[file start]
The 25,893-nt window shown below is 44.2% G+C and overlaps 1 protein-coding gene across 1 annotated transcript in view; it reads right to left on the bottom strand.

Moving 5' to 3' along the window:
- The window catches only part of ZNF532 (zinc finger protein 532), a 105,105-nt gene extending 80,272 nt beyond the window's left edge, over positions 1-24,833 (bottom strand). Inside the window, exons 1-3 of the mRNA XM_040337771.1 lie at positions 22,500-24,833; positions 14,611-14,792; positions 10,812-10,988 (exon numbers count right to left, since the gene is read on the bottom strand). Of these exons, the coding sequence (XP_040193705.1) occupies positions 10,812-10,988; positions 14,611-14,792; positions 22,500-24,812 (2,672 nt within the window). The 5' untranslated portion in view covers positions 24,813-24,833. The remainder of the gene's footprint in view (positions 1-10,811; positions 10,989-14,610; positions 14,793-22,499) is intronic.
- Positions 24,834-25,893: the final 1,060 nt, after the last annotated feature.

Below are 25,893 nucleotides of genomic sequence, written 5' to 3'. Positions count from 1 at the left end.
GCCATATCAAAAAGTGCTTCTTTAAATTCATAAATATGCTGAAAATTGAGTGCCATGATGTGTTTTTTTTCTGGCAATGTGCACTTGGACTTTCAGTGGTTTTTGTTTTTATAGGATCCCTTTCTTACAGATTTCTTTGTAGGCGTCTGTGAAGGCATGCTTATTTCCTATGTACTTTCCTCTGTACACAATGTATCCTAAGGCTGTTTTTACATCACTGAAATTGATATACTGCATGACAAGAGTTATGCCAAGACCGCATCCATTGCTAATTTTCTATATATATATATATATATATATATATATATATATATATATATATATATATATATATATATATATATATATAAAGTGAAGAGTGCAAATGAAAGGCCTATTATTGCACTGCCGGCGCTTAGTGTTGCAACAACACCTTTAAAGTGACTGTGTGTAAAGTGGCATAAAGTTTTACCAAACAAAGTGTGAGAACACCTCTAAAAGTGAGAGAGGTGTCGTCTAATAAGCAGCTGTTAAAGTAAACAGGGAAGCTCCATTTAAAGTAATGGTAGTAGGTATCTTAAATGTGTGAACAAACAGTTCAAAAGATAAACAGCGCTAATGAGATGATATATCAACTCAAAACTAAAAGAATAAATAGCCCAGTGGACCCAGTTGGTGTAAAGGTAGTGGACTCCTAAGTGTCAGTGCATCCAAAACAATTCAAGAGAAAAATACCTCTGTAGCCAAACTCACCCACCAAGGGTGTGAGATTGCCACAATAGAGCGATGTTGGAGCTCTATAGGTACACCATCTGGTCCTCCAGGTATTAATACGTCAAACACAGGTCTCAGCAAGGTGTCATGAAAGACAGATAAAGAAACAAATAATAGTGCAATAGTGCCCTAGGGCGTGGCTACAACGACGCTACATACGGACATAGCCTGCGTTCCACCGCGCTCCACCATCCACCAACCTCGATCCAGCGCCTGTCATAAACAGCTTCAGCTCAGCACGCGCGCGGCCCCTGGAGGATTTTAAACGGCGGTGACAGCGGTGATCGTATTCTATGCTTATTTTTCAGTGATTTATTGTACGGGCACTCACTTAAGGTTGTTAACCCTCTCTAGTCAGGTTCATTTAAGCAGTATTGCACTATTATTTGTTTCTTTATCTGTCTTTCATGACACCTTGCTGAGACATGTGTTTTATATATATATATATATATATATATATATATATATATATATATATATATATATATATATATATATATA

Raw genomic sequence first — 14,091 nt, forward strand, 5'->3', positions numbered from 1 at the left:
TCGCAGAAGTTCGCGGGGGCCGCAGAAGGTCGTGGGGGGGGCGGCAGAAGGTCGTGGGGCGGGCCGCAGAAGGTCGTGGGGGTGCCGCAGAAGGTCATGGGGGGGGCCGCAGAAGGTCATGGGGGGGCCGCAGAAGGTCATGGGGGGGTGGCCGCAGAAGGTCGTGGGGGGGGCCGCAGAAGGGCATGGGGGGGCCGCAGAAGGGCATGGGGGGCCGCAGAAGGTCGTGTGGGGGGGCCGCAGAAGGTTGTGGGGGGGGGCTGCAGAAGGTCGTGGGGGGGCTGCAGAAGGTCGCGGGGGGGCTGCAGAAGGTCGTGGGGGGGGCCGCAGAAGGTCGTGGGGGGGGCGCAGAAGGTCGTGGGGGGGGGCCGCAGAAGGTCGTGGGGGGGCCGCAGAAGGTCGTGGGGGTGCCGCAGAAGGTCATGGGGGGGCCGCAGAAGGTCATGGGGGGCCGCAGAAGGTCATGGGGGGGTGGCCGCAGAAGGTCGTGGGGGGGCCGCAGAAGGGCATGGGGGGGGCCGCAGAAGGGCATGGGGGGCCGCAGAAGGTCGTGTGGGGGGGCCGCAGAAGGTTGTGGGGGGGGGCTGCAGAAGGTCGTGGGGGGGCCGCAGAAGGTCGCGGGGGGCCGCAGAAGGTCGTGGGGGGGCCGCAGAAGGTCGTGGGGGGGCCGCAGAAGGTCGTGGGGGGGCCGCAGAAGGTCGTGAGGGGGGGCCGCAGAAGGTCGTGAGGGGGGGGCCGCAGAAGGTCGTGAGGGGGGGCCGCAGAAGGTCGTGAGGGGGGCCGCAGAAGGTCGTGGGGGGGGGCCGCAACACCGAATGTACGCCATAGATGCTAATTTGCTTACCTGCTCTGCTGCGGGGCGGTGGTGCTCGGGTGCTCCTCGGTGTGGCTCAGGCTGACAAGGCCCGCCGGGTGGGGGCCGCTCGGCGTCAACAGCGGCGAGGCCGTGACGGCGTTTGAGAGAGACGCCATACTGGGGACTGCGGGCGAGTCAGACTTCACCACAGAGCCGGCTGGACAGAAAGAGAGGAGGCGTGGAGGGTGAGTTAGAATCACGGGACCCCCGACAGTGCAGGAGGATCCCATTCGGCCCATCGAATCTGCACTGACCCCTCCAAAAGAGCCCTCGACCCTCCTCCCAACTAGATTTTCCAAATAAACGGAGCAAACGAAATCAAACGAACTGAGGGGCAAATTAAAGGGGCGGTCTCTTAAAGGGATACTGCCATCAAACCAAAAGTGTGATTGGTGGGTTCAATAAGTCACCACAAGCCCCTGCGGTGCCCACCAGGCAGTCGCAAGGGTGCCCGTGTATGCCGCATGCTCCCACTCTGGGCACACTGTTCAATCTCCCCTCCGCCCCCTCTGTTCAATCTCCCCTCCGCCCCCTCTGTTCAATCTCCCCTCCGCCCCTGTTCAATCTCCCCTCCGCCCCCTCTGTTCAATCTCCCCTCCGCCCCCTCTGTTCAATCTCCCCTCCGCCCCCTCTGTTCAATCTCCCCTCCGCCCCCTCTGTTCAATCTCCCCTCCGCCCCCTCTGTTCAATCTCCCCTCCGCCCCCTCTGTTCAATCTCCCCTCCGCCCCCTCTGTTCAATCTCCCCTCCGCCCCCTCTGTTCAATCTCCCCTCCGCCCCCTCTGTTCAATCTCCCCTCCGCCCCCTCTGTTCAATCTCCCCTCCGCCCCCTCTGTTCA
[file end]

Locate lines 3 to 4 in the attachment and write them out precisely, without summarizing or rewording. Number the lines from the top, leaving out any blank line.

- The window catches only part of ZNF532 (zinc finger protein 532), a 105,105-nt gene extending 80,272 nt beyond the window's left edge, over positions 1-24,833 (bottom strand). Inside the window, exons 1-3 of the mRNA XM_040337771.1 lie at positions 22,500-24,833; positions 14,611-14,792; positions 10,812-10,988 (exon numbers count right to left, since the gene is read on the bottom strand). Of these exons, the coding sequence (XP_040193705.1) occupies positions 10,812-10,988; positions 14,611-14,792; positions 22,500-24,812 (2,672 nt within the window). The 5' untranslated portion in view covers positions 24,813-24,833. The remainder of the gene's footprint in view (positions 1-10,811; positions 10,989-14,610; positions 14,793-22,499) is intronic.
- Positions 24,834-25,893: the final 1,060 nt, after the last annotated feature.